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Traitor to His Class: The Privileged Life and Radical Presidency of Franklin Delano Roosevelt Paperback – September 8, 2009
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Top Customer Reviews
When I first saw the size of this book, I hesitated to read something so daunting, but I was born in 1930, my parents were Republicans and didn't know the overall picture and only saw what seemed to be waste occurring. I decided to read this book to determine the truth of events that I could remember from having been a child. Although I stray from reviewing the book per se, since this has already been adequately done, I want to show the readers how this man left a lasting impression and love by the American people, and his enemies were usually of a political nature. It is truly difficult to comprehend how an individual raised in an atmosphere of such wealth and power could turn his back on it as he did.
This author did such an excellent job of showing Roosevelt, the man, and how hard he worked to finally get to the Presidency. The book deeply covered the corruption of politics in D.C. and the country and the maneuvering that took place. It also showed how FDR could manipulate people. This book truly opened up politics as it was and is. In the newsreels he never showed his physical pain caused by the braces. In fact, the newsreels photographed him in such a way that most of us did not know how crippled he was. I never would have thought of him as being handsome because I saw him on the newsreels when he was older. The newspapers never revealed his extra-marital relationships and so that came as a shock years later to the public at large.
I truly commend his consideration of the people of Warm Springs, Georgia, which caused him to try to increase wages for the very poor, which the book hints he never realized until he had spent time in the rural areas.Read more ›
Traitor To His Class is an exceptional book. You get all the background, not only of FDR, Eleanor, Sara, & family, but also of the political scene of the time including TR and Woodrow Wilson, the failed economy and FDR's New Deal, WWII and Churchill from the ingenious 'lend lease' up through Pearl Harbor, Truman and ultimately his death at Warm Springs. Brands is able to place the reader inside the mindset of FDR as all of this history is being made.
It is difficult to write a concise review of such a well-researched and masterfully written work. If you've read Brands before, you'll love Traitor To His Class just as much if not more than his other works. For those who are new to Brands and are looking for an FDR biography/history, I would highly recommend this one due to the attention to detail and intelligent yet friendly presentation. You won't be disappointed.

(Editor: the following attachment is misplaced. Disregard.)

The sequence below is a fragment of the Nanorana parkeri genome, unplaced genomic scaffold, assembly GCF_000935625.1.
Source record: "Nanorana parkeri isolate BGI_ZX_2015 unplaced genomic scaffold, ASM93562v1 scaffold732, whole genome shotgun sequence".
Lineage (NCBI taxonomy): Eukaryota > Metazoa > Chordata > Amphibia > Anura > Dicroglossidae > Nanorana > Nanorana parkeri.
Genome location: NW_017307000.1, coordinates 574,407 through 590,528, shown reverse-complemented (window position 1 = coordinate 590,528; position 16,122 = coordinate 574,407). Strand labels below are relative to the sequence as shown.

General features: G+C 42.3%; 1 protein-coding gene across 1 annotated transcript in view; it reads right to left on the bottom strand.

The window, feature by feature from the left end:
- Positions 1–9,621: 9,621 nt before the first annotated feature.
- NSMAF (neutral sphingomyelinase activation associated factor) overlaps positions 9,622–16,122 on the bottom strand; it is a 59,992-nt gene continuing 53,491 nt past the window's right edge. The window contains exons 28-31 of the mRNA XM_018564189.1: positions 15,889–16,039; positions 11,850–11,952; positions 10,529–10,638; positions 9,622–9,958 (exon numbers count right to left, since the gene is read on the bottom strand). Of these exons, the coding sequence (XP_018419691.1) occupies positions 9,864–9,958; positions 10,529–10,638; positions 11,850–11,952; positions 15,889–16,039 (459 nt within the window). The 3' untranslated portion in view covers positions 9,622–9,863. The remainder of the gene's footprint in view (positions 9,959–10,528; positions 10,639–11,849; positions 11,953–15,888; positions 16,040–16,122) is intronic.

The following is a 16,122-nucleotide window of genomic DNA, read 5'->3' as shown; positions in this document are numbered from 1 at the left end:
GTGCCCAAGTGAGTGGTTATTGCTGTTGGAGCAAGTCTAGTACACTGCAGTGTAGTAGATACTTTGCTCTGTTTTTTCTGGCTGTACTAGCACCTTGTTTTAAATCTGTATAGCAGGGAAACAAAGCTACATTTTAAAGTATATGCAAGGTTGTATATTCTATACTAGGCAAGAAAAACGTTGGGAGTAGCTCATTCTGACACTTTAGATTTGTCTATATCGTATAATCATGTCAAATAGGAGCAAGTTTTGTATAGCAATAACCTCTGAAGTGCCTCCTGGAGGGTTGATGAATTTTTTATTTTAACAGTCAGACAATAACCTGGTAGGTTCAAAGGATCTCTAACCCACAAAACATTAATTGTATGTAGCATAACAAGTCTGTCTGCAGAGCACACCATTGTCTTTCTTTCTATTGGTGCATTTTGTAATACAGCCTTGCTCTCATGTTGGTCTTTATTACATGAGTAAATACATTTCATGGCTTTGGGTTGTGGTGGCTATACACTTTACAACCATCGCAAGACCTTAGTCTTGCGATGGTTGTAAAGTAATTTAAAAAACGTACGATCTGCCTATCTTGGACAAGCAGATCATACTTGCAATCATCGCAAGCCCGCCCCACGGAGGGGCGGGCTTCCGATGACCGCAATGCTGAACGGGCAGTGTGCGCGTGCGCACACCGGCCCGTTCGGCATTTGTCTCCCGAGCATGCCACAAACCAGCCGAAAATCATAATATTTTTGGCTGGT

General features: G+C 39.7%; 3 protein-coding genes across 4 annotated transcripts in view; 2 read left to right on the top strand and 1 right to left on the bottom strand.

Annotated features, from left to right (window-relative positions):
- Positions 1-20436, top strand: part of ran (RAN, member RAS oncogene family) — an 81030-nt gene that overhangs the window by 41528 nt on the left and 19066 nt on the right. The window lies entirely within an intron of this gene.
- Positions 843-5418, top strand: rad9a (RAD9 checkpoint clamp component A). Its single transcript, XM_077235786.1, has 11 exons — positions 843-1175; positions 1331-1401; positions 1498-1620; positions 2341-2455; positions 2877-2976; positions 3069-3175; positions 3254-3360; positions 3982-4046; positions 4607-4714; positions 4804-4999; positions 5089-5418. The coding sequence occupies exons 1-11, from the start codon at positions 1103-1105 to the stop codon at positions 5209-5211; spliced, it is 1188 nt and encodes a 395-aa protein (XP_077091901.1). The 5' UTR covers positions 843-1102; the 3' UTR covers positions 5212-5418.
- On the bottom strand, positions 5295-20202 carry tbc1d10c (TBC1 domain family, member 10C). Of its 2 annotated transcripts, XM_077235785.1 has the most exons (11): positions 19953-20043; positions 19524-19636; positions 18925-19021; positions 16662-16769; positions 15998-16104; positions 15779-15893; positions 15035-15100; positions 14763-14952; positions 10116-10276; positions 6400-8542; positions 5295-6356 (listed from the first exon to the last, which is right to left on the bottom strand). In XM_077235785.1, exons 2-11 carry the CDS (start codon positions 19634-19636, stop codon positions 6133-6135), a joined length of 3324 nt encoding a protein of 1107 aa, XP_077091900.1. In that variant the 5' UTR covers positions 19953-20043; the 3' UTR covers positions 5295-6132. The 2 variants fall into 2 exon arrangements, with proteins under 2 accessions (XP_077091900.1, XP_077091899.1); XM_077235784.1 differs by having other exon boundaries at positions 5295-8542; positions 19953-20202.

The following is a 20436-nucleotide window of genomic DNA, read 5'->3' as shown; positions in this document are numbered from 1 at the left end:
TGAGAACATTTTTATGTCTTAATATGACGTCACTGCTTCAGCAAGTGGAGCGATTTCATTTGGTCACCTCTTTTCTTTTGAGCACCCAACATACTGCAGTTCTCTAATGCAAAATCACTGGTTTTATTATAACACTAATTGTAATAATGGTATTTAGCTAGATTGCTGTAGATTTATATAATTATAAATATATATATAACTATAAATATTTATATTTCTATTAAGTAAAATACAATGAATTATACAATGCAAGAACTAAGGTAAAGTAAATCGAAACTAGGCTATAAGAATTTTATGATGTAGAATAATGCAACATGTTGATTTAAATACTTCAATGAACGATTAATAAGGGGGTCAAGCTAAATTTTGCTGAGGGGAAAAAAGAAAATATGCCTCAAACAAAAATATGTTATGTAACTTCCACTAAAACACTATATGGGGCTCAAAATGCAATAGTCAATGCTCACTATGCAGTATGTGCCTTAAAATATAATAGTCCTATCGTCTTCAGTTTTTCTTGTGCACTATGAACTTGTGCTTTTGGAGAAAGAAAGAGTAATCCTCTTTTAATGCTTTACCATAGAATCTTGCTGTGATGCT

Put this together with Behrman's "The Most Noble Adventure" regarding the Marshall Plan and you follow many of the same players into the next generation. Both books are written so well as to read like novels.
A great gift for anyone interested in history and/or politics.
Brands. "He (FDR) believed in democracy - in the capacity of ordinary Americans, exercising their collective judgment, to address the ills that afflicted their society. He refused to rely on the invisible hand of the marketplace, for the compelling reason that during his lifetime the invisible hand had wreaked very visible havoc on millions of unoffending Americans. He refused to accept that government invariably bungled whatever it attempted, and his refusal inspired government efforts that had a tremendous positive effect on millions of marginal farmers, furloughed workers, and struggling merchants . . . Did he get everything right? By no means, and he never claimed he did. But he got a great deal right. He caught the banking system in free fall and guided it to a soft landing. He sponsored rules that helped prevent a recurrence of the banking collapse and the stock market crash that preceded it".
While some might question that last sentence, it would be stretch to expect even a great man to have the foresight to see what markets would "innovate" sixty years after his death. His research is excellent, his writing within grasp of a non-scholar and is simply a highly informative and enjoyable historical read.
Most Recent Customer Reviews
H.W. Brands has assembled a narrative history of the United States through his six major biographies that trace from Benjamin Franklin to Ronald Reagan. Read morePublished 23 days ago by Cody Northrup
Review of Brands’ "Traitor to his class" by Paul F. Ross
Brands examines the life of Franklin Delano Roosevelt in a lengthy biography that brings privileged... Read more
I love reading H.W. Brands' books. He has the talent of writing with rich details while placing you, the reader, squarely in the center of the action. Read morePublished 1 month ago by Mimi Coffey
I haven't had a chance to read, however, I am looking forward to the read.Published 3 months ago by Rosemary Malachowski
I thought it was excellent. After hearing the author speak at a Grand Valley State University Forum, I knew I wanted to read it. Read morePublished 3 months ago by Bari S. Johnson
As someone who has read a great many books about FDR, I must say this is the very best I've ever read. Read morePublished 3 months ago by Patricia K. Teague
Whether or not you are a student of history, this book 's a real eye opener. While I have always been an admirer of President Roosevelt, I now feel like I know the man himself.Published 3 months ago by Robert